A young woman, who had garnered some moderate notice during the day due to the amounts of clothing she wore or rather didn't wear, turned out to be a singer who presented the organizers with a song. I kind of failed to understand the connection between love swooning and LinuxTag, but it was a decidedly nice idea by some exhibitors who understood just what amount of work had gone into making the whole event come true. Afterwards, Richard Stallman was persuaded to perform his Free Software Song. "Share the software..." Well. The rendition was somewhat better than the audio file floating around on the net. Then the woman tried her voice again at a Mariah Carey tune. There was tongue-in-cheek disagreement over who sang worse, Stallman or the girl, but general consent that she had the far better looks to her favor.
Saturday night saw another booth party, but we decided to skip that one in favor of getting something to eat in town.
Food and sleep are for wimps. If you ever had to pull booth duty, you will probably know what I mean.
We arrived on Wednesday to set up the BSD booth, which was a three by three-meter cubicle in the Open Source Pavilion. There were several FreeBSD machines on display, including an SMP one and an Alpha, a variety of boxes of moderate age showcasing NetBSD, a MicroVAX II running 4.3BSD Tahoe, and a Sun and a couple of notebooks under OpenBSD. Norbert Meissner had fashioned stickers from several popular BSD logos. Setting up went smoothly, contrary to some commercial exhibitors who had been working till three in the morning as we learned the next day.
On Thursday, Wim Vandeputte arrived from Belgium with a trunkload of OpenBSD paraphernalia: shirts, the first 2.7 CDs available in Europe, posters, caps, and even daemon's forks. This greatly improved the looks of the booth and visitor attraction. Wim turned out to be a superior salesman as well. I understand he also managed to talk some of the present manufacturers into donating hardware to the OpenBSD project for driver development. We'll see what comes out of this. The booth also sold 150 CDs burned on the spot. These were mostly FreeBSD 4.0 for i386, but also a few for alpha and some NetBSD 1.4.2 ones.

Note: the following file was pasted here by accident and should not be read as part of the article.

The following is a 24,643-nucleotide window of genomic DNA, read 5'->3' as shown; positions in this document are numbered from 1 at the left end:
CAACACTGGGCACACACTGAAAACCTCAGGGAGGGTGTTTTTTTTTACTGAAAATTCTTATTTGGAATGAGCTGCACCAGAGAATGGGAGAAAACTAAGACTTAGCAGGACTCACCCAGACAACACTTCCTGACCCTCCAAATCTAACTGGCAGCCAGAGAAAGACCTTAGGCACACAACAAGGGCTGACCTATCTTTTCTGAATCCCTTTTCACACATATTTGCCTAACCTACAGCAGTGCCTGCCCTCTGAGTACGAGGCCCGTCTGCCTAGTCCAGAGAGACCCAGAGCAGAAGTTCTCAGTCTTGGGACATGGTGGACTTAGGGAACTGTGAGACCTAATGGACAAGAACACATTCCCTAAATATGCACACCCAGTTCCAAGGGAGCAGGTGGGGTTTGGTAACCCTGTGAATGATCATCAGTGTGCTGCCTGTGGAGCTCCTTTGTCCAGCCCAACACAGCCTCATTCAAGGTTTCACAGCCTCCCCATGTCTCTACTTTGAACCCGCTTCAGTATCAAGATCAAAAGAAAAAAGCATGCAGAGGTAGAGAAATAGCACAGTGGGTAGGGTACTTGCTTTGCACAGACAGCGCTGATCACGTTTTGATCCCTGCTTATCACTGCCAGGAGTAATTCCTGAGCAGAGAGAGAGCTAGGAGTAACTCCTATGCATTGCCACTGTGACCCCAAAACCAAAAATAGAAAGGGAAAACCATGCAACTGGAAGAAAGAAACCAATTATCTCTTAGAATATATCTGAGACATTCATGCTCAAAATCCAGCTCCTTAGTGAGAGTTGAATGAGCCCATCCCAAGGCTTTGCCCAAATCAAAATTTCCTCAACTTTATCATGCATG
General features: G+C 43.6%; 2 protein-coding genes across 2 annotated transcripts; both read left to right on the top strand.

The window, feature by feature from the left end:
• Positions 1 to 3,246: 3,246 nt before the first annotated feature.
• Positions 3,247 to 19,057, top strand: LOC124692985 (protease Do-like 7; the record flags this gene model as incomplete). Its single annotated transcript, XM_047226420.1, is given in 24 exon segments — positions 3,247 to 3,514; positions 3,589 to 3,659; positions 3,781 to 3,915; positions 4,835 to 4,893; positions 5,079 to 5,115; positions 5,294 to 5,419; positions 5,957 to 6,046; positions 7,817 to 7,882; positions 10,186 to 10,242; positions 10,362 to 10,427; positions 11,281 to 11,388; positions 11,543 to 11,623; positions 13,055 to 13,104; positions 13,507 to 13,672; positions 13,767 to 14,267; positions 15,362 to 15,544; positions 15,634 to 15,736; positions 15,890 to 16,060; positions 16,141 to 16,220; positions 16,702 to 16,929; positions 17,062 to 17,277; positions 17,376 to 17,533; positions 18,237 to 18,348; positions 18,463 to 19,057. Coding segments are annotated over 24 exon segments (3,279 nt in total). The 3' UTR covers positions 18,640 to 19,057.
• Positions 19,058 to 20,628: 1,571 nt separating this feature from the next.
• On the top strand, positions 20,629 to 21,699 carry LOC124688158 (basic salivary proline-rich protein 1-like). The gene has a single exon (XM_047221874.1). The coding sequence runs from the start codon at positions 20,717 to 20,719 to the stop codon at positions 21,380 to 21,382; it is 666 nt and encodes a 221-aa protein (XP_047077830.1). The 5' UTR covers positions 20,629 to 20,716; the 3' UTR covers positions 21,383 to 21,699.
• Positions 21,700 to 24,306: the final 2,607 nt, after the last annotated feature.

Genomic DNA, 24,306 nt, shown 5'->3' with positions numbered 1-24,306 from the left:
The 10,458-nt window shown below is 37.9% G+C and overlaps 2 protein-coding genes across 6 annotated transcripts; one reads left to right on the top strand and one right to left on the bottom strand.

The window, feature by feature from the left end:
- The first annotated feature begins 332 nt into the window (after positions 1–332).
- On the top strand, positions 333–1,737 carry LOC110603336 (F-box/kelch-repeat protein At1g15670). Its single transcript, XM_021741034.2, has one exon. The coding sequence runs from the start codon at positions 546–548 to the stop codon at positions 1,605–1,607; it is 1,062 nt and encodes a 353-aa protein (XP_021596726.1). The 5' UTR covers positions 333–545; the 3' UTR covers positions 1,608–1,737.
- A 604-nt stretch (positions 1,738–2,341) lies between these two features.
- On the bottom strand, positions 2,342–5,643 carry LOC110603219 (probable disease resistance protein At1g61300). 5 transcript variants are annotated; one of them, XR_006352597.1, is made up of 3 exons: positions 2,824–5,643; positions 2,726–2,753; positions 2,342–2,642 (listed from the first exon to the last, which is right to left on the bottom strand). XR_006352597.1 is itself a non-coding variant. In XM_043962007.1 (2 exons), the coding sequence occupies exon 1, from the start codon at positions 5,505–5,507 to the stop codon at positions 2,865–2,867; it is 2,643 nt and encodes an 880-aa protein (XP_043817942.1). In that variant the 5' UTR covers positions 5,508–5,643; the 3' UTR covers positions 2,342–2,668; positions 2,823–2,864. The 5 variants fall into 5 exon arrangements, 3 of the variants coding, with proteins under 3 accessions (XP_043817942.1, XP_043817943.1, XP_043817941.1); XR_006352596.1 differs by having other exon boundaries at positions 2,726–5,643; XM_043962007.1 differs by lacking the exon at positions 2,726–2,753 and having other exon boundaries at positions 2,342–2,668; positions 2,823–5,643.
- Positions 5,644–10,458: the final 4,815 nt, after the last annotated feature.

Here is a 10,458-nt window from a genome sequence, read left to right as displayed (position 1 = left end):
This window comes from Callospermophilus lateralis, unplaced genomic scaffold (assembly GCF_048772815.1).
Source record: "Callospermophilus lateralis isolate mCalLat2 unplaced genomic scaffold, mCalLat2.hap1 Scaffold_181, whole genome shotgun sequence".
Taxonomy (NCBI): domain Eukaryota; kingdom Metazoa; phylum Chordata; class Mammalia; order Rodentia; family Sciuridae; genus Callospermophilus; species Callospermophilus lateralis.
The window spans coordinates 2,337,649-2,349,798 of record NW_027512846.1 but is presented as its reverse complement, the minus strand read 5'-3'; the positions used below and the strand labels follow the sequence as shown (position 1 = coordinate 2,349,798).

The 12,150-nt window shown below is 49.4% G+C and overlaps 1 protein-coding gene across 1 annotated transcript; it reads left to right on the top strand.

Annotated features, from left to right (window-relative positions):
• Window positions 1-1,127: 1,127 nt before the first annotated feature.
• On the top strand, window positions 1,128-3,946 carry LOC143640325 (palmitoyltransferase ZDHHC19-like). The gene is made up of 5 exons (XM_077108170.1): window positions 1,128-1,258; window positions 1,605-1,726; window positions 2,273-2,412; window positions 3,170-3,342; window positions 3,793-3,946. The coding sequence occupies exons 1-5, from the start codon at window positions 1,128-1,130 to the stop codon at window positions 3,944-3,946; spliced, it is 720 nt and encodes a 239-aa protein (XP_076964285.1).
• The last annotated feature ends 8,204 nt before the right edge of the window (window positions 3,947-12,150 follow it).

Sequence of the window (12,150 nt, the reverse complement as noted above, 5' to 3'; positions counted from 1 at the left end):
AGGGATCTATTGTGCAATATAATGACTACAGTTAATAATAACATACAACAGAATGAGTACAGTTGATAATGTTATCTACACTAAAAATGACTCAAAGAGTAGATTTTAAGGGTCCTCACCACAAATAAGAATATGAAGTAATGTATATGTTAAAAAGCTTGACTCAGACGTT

Thursday started out somewhat weakly as expected, but on the subsequent days there was plenty of visitor interest. All those BSD shirts served to draw attention. I'm told that traffic at the booth also increased after my talk. I think we were quite successful in spreading the BSD message. In fact, our booth was "booked" for a (much smaller) Linux event later this year in Feldkirch, Austria.
Relations with the people from the other (mostly Linux) Open Source booths were great. There was a general sense of comradeship and not a trace of hostility in either direction. It also bears pointing out that the BSD booth smoothly united people from all three BSD projects without rivalry.
Some time after his wife had already picked up a FreeBSD CD, Alan Cox, Linux kernel hacker incarnate, dropped by at the booth and we had a brief chat. Surprise, Alan already has a FreeBSD box for comparison purposes. Apparently there are some secret communications between Alan and FreeBSD's Matt Dillon with regard to VM development, and Alan suggested that the FreeBSD and Linux VM handling will converge over the next two or three years.
After five days, the dominating feelings were exhaustion and a general sentiment of success. Many exhibitors already promised to return for LinuxTag 2001 and the venue will continue to provide sufficient space for a few years to come. Clearly, BSD should again be present, too.